Is Poetry Translatable?
An interview with poet and translator Eugene Ostashevsky.
Posted October 24, 2017
Interview conducted by Aneta Pavlenko.
Could you please tell our readers a few words about yourself and your languages?
I was born in Leningrad, USSR, in 1968. My parents immigrated to the U.S. when I was 11. I was a teenager in New York in the 80s. Now I am a professor at New York University, but I’ve also taught in Turkey, Italy, and France. I live mainly in Berlin, where I have two daughters. There are five “native” languages in my immediate family: English, Russian, German, Turkish, and German Sign Language. Not a single family member speaks all of them. My main experience of language is that of semi-comprehension.
You arrived in the U.S. with your family as a boy and now you give Russian-language interviews about literary issues and translate Russian poetry. How did you achieve such high level of Russian, while surrounded with English? What’s your secret?
I grew up in the U.S. with a lot of exposure to the Russian literary community—initially the émigrés and then, when travel to and from Russia became possible, with Russians. I talk Russian with most of my friends and with some of my family. I translate from Russian, carry Russian-language correspondence, write articles and give interviews in Russian when I am asked to, but I don’t compose poetry in Russian. My last book, The Pirate Who Does Not Know the Value of Pi, does have lines in Russian, but they always appear as foreign passages within the English.
For me to write poetry in Russian—to write a series of poems in my former native language—would mean not just a change of language (“just”—as if one were changing clothes!) but a total repositioning of what I am saying and how. My poetry has to do with the experience of foreignness, with the English language as being both mine and not mine, with its being appropriated: a mask that’s become a face. For me to learn to write in Russian would involve figuring out how to write about my native language as being no longer mine: a face that’s become a mask. Also, I would need to learn how to build a Russian poetry based on language attrition, which for cultural reasons would be particularly difficult.
When did you realize that you want to be a poet and how much did your bilingualism affect your predilection for playing with language?
There was no decision, but I’ve been writing in English since junior high school. As far as whether bilingualism (or, in my case, multilingualism) encourages language games, my answer is an unqualified yes. Language games make you look at language from the outside. They are a kind of meta-poetry in the way that certain logical paradoxes are a kind of meta-mathematics. The pun, for example, is pure rhyme, with all the lead-in verbiage thrown away. What language games are about is that form determines meaning, that the world comes about by chance. Multilingualism teaches you the same thing about the things people say.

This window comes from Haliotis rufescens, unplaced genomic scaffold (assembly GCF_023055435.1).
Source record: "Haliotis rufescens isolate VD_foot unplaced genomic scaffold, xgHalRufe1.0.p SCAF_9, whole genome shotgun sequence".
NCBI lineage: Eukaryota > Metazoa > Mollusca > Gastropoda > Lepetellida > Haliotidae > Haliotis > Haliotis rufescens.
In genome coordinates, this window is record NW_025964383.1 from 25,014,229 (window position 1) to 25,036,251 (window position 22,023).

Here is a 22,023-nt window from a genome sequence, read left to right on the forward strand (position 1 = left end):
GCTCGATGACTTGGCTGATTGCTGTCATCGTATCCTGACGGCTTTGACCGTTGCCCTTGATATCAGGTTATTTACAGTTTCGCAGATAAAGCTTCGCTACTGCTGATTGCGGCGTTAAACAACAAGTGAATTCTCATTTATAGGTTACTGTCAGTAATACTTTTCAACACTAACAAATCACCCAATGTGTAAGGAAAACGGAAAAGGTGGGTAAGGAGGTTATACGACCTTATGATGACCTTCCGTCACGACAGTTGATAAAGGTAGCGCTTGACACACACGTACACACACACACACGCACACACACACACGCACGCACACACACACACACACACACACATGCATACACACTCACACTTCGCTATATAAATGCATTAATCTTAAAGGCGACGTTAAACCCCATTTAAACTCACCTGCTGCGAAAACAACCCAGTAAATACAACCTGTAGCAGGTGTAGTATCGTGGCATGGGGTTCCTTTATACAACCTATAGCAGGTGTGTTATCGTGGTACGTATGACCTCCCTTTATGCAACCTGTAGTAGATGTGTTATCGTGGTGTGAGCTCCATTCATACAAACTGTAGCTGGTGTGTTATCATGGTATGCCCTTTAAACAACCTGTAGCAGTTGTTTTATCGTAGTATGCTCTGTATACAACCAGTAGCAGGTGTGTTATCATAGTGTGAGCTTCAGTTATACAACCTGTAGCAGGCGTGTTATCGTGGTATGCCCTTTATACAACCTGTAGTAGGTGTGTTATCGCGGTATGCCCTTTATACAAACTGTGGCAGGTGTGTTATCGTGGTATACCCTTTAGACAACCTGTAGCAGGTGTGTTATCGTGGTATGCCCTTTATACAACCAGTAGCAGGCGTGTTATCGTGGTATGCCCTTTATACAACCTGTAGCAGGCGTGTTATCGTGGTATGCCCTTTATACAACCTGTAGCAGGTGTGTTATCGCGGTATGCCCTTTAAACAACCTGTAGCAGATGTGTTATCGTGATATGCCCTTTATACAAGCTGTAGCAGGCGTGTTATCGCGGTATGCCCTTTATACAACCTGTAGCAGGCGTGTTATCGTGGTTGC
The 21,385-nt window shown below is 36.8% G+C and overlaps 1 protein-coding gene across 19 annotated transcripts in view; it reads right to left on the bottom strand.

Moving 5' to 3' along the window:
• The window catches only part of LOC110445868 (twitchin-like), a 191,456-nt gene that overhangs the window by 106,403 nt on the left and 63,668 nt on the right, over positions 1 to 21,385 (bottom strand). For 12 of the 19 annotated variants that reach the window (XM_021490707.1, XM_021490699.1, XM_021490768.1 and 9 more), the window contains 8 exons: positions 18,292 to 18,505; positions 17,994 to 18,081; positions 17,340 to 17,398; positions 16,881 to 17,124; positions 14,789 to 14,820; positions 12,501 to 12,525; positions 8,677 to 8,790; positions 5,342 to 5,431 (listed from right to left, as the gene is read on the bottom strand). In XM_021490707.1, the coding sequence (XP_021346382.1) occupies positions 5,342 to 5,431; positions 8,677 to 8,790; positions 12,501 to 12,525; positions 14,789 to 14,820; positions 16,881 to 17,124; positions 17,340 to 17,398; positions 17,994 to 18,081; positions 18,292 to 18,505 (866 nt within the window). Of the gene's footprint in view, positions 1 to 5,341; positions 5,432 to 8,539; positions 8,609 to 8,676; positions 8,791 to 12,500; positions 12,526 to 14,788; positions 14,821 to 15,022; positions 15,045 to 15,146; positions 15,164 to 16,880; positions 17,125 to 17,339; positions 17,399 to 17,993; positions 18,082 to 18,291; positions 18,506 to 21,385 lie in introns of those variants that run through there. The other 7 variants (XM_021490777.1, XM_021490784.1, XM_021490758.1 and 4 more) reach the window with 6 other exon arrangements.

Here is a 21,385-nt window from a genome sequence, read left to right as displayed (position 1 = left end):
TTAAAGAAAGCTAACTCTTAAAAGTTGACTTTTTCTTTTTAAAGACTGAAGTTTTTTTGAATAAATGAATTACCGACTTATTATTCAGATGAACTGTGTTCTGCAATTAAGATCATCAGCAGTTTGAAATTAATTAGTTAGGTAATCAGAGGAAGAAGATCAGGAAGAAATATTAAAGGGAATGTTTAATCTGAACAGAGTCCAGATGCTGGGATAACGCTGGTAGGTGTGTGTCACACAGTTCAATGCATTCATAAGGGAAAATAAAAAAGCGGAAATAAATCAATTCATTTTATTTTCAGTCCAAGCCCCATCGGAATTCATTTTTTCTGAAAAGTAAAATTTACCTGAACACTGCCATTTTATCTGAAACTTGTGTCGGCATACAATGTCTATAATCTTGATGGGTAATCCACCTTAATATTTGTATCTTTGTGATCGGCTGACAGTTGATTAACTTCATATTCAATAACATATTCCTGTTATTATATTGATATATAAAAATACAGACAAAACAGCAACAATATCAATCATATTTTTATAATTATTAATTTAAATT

Poetry is unique among all language activities in requiring a physical connection to language. Do you have the same connection to poetic lines in English and Russian?
Lines in Russian and English may feel different to me but I react to both. Sometimes I am envious of native English speakers because I suspect they react more intensely. Most poetry in English bores me immediately. But so does most poetry in Russian. It’s safer to say that I have a physical reaction to some poetry in Russian and English, but I also react to some poetry in other languages that I know less well—it just takes time and work. And imagination. I am moved by old poems in old orthography, with old word forms and syntax, perhaps because there is something about language distancing that reproduces the non-native experience.
You said once that you feel differently in English and Russian. How do you mix the two languages within the confines of a single poem?
I use them to undermine each other. Repeating “the same thing” in another language doubles it, deprives it of identity with itself, deflates it ironically and relativizes it. That’s the main lesson I’ve learned as a poetry translator. The Russian passages in The Pirate Who Does Not Know the Value of Pi intend to demonstrate untranslatability. For example, there is a passage where the Russian word for parrot, popugai, can also be read as an imperative of “to frighten.” Translate that! But even the parts that have easy lexical equivalents include something so culturally specific that they are deformed in another language like a deep-water fish brought to the surface. Different language, different world. Much of that book is a poetic argument for the Sapir-Whorf hypothesis, for multilingualism, which means that it is against translation.
Common wisdom dictates that poetry is betrayed by translation, traduttore-traditore. Having published several volumes of translations, what are your thoughts on translatability of poetry?
A translation of a poem is not a substitute for the original but a reaction to it by a particular person at a particular time and in a particular material, quite different from the material of the original. And you only really understand the translation when you also read the original, even if imperfectly.
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Ostashevsky, E. (2017). The Pirate Who Does Not Know the Value of Pi. New York: New York Review Books.